The (Supermarket) Help

Posted by on Aug 27, 2013 | 17 comments

Supermarket

I dunno if it’s hypno-herited British reserve, a livid lick of BPD paranoia, introverted aloofness or a mixture of all three but shop assistants asking if I need any help make me squirm; which is bad news because on this side of the pond that’s considered service – people expect it. Nevermind that it’s totally forced. Seems it’s better to have someone deem you worthy of the performance than just make do with honest human civility between strangers.

It was a shock at first – this overly genial, over-enthusiastic invasion of my private reverie accompanied by the searching strobelight of a megawatt smile that didn’t quite reach the eyes. We’d both come away confused – me wondering if they had psychological issues, them puzzled over why I hadn’t got a copy of the rule book.

Expat life is full of little choices – opportunities to trade in your old behavior for something exotic and new. You can assimilate or stand your ground, falling into the pauses when you don’t keep to the script. I do a bit of both. I’ve made a mental note to eavesdrop for the standard response to “Do you need bags?” at the supermarket though; every time I say, “I’m good thanks” the clerk looks momentarily perplexed as though wondering just what question I’m answering. We muddle through but it’s clear one of us needs to change…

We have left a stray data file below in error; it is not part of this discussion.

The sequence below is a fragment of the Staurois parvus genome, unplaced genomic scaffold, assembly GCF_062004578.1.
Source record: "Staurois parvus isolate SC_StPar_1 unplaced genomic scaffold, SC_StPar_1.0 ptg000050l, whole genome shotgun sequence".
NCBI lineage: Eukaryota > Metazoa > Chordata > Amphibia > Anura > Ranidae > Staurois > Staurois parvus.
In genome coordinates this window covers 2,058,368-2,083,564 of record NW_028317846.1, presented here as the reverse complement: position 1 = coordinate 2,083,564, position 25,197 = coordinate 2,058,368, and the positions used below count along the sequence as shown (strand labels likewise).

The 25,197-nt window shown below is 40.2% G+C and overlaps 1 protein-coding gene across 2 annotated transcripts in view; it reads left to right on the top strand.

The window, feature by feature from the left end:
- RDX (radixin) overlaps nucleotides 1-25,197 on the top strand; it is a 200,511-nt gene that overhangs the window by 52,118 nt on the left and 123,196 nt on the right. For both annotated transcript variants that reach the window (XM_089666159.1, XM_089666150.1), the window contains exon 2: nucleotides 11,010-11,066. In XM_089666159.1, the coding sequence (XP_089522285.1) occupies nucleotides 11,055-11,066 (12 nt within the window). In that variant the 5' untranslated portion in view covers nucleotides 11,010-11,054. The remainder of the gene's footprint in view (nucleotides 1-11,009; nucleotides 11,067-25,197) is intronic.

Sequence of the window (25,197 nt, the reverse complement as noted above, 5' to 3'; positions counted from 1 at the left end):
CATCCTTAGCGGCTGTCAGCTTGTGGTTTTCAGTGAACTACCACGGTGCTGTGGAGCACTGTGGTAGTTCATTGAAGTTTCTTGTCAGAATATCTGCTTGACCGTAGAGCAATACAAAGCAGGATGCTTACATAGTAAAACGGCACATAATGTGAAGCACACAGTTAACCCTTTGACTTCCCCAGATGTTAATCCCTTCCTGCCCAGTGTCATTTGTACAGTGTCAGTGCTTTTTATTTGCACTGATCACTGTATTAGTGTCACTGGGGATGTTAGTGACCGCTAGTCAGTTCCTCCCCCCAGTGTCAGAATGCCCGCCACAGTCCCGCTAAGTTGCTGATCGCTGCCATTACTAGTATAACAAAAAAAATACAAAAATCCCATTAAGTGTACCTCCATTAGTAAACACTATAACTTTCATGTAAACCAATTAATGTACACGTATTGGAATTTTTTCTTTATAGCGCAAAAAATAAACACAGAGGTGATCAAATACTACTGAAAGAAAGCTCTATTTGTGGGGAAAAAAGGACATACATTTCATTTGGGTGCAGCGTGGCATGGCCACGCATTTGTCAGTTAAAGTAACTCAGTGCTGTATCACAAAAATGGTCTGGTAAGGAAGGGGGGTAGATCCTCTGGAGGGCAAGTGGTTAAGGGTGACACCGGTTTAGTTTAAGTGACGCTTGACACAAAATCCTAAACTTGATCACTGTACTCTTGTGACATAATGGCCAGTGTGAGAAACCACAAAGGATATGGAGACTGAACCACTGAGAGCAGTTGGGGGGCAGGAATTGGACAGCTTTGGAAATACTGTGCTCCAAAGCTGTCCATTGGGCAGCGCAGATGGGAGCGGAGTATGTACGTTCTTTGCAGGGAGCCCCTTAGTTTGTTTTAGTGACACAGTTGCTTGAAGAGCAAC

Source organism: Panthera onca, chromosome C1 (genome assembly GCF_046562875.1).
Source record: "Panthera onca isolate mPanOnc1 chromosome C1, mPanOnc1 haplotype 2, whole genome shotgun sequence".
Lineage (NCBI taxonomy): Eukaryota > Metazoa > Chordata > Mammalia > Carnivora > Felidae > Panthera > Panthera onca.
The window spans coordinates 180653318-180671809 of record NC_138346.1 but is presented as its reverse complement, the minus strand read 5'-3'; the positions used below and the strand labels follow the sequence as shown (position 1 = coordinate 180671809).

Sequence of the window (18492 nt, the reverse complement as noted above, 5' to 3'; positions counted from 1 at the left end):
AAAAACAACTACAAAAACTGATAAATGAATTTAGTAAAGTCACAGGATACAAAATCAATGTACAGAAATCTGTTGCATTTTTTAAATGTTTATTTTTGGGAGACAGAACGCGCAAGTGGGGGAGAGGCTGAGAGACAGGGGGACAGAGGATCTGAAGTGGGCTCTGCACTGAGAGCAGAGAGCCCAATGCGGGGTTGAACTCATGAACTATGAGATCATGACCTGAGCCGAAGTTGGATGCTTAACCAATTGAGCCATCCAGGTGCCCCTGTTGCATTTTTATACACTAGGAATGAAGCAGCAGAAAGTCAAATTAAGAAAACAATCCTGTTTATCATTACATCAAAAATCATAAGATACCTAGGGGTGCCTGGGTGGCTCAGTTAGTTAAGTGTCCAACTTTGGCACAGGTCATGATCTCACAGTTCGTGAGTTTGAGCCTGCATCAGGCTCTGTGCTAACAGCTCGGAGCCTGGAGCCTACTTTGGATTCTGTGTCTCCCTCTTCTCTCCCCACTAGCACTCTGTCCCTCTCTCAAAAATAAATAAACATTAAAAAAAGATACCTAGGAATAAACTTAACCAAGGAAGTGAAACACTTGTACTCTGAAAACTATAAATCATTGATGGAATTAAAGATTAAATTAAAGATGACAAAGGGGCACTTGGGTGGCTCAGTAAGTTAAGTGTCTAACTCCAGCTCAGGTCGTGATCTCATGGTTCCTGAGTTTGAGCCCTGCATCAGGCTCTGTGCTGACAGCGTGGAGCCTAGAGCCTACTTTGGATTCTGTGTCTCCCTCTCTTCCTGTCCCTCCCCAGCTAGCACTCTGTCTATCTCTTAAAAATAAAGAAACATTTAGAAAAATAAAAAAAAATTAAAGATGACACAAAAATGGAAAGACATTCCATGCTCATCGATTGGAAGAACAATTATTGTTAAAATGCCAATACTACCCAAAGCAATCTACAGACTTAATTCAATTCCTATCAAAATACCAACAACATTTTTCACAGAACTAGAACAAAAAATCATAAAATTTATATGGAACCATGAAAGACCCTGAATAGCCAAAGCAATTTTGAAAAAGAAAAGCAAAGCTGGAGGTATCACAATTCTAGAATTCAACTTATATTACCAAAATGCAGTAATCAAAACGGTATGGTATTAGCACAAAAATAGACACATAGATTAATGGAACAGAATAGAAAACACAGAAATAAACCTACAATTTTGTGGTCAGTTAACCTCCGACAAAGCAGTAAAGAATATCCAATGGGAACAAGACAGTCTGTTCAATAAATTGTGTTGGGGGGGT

Standing at the checkout in Walmart at the weekend, I was reminded of one cultural difference that still makes me uncomfortable, even after three years here. (Here are some I’ve since got used to…) While some grocery stores leave you to your own devices once they’ve scanned your purchases through, others on this vast continent still charmingly pack your shopping for you.

Canada’s full of Charming – from the old-style open counter banks (where you can touch the staff but the pens are chained to the counter) to the lemonade stalls kids run from their houses that would never get past ‘elf”n’safety back home.